My addictions often look like my mother. I am three years old and they are holding me away from her. They are saying my weak eyes will be the reason my father won’t make it back. I am five and in my dreams my father is running. Away. Almost as if something in my direction is chasing him. I am seven and my father comes to steal me away. I am a confusion growing like a cancer in the head inside my head. My mother is a sorrowful flower garden full of gardenias no one is allowed to pick. My sister is a dozen prayers knitted together from the gardenias inside my mother’s head. She is the reason our pastor won’t let us into church anymore. She is the reason our prayers are stuck to the ceiling. We are a montage of otherness.
It is 1998 and minding our own business is what my sister and I do best. We are hopscotch, hide-and-seek kids. We are adventurous, searching, finding. We are storytellers, composers, writers and dreamers. We are five and twelve years of age and my golden bush of curls runs all the way down my spine and sometimes I am called muzungu. I have come to love this alienating name. I have come to associate it with betterness. Otherness.
My father despises it. He says it gives him nightmares he would not talk about in the brightest of lights. We believe him. There are some things that happen in the darkness of our house in spaces that no light is ever supposed to enter. There was a secret once that lurked in the floorboards of our house. On my fifteenth birthday it grew wings and flew out of my parent’s room with such violence that there was an earthquake within our minds and a tremor within the palms of our hands.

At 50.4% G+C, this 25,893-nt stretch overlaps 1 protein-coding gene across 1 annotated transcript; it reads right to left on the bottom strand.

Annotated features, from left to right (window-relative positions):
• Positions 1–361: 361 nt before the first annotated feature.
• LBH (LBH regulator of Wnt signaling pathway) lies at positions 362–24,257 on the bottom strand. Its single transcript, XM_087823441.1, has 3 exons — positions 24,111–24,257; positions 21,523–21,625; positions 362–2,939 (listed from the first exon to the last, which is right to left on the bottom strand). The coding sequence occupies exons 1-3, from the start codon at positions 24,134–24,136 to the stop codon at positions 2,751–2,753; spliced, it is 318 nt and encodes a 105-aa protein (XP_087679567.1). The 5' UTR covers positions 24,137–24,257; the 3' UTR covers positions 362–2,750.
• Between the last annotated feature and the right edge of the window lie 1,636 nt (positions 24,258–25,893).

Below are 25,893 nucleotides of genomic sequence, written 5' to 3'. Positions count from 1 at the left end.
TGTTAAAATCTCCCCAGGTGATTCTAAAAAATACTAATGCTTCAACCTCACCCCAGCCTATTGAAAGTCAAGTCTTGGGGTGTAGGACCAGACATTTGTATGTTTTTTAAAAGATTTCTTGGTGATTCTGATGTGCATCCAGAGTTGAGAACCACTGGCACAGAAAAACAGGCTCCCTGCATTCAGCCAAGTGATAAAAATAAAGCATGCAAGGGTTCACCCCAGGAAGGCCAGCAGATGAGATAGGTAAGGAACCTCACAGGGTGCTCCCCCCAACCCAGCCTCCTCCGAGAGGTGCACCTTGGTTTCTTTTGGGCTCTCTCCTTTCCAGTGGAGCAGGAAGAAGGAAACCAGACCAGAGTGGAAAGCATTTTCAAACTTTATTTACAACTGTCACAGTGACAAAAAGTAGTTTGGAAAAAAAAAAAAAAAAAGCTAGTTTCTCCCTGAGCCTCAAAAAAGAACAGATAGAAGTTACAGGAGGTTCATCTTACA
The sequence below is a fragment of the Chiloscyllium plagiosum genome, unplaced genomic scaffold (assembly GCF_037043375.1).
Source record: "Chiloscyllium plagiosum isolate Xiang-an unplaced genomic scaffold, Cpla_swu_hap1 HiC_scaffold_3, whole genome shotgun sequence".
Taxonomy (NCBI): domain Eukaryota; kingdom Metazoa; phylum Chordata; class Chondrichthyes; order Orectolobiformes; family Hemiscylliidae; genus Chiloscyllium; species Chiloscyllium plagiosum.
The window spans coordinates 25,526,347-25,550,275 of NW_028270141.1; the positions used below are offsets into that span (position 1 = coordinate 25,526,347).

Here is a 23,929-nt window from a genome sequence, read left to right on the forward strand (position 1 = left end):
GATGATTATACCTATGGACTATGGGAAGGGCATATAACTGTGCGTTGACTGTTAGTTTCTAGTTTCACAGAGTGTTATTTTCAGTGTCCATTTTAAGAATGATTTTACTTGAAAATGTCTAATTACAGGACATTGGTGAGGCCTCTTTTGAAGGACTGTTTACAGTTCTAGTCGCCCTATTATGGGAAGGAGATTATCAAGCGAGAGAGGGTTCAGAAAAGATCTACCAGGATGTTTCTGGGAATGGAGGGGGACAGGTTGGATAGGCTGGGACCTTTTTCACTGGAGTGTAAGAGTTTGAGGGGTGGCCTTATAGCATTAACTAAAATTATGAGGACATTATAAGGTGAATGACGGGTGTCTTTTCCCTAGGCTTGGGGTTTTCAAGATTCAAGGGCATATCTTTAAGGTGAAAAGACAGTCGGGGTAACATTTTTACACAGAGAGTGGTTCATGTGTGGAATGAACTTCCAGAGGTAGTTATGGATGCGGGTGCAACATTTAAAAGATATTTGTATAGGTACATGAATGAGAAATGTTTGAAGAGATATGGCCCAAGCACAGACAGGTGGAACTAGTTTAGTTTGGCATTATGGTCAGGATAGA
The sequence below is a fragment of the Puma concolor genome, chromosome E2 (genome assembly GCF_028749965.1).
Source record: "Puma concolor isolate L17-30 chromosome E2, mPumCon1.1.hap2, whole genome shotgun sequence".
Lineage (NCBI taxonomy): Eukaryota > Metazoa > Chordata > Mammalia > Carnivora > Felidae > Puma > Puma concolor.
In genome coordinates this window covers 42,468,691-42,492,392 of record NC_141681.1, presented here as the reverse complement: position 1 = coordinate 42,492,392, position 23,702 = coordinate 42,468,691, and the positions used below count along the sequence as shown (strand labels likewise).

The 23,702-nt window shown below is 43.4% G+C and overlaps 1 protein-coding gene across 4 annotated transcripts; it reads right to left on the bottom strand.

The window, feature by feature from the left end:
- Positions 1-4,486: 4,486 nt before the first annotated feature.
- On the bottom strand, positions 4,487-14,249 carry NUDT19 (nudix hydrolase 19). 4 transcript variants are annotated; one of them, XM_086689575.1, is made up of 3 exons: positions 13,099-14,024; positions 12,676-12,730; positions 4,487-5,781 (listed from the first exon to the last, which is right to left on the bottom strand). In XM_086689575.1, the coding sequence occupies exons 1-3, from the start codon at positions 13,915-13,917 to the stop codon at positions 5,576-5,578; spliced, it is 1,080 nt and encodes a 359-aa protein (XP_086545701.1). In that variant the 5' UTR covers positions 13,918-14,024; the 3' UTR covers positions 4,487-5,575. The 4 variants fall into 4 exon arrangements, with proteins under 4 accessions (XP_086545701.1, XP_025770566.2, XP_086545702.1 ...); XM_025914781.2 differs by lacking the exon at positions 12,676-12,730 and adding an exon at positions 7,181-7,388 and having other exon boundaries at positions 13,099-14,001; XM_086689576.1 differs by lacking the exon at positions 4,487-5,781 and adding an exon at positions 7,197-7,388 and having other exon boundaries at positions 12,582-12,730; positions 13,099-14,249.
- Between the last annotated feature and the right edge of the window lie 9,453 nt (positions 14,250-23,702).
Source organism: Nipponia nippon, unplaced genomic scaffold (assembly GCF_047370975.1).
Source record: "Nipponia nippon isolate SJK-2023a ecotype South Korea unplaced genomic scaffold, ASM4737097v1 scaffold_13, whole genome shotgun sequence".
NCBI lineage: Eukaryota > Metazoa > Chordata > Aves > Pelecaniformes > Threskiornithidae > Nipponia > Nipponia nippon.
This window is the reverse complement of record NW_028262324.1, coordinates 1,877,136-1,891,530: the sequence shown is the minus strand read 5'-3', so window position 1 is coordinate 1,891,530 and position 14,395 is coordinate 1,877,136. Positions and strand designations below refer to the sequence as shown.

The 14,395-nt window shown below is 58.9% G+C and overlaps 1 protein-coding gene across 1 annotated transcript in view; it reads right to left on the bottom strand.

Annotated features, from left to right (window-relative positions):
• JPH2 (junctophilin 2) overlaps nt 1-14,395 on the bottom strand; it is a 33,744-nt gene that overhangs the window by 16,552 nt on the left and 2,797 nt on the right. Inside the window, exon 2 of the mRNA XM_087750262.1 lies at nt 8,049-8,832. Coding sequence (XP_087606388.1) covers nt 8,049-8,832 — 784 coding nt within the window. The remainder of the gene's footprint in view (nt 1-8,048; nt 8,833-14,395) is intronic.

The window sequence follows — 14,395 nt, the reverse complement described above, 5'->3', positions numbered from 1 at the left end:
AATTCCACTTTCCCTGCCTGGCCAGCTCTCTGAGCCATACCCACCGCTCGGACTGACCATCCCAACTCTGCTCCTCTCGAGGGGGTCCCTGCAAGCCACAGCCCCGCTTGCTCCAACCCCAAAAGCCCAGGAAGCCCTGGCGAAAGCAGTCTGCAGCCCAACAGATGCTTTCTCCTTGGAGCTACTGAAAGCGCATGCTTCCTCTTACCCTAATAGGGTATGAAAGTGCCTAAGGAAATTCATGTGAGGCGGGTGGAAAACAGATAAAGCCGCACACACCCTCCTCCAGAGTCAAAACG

Once upon a time, I am unborn. Uncreated. And my mother has not conceived. She is married two years and the in-laws are talking. They are demanding their mahari back because they were sold “damaged goods”. My mother works as the personal assistant to the white man living at the bottom of their street. Mr. Aspen they called him. My father is the man people refer to as teacher. I have never known him to teach. But he is a learning man.
My mother is not a small woman. She is a mountain that moves things. On other days, she is a volcano. Erupting. Setting things and people on fire without meaning to. My grandmother says that’s what happened that night at Mr. Aspen’s house. She says my mother set Mr. Aspen on fire and he forced his fire inside her until it turned to ashes and there was me. I was fifteen when I found this out. I knew nothing of forest fires then, knew nothing of how they could burn through whole generations of families. My father went looking for my mother that night. He found her sitting in the dark street, her face an army of fallen soldiers who even years after I was born had not risen.
I am five years old and my father is leaving. He does not know how to communicate with fallen soldiers. For four years he was trying to build victory into their spinal chords, attempting to bring life back to them. When I was born my father, knowing I was not his own, held me to his heart knowing I came from his own and therefore I was his regardless of how I came to be within her. He did all he could to make a queen of her, to rid her of the rags and dirt she thought she wore. I am five years old and my father has given up turning paupers and beggars into queens. He walks away in the night and my mother holds me away from her saying my weak eyes will be the reason he will not come back.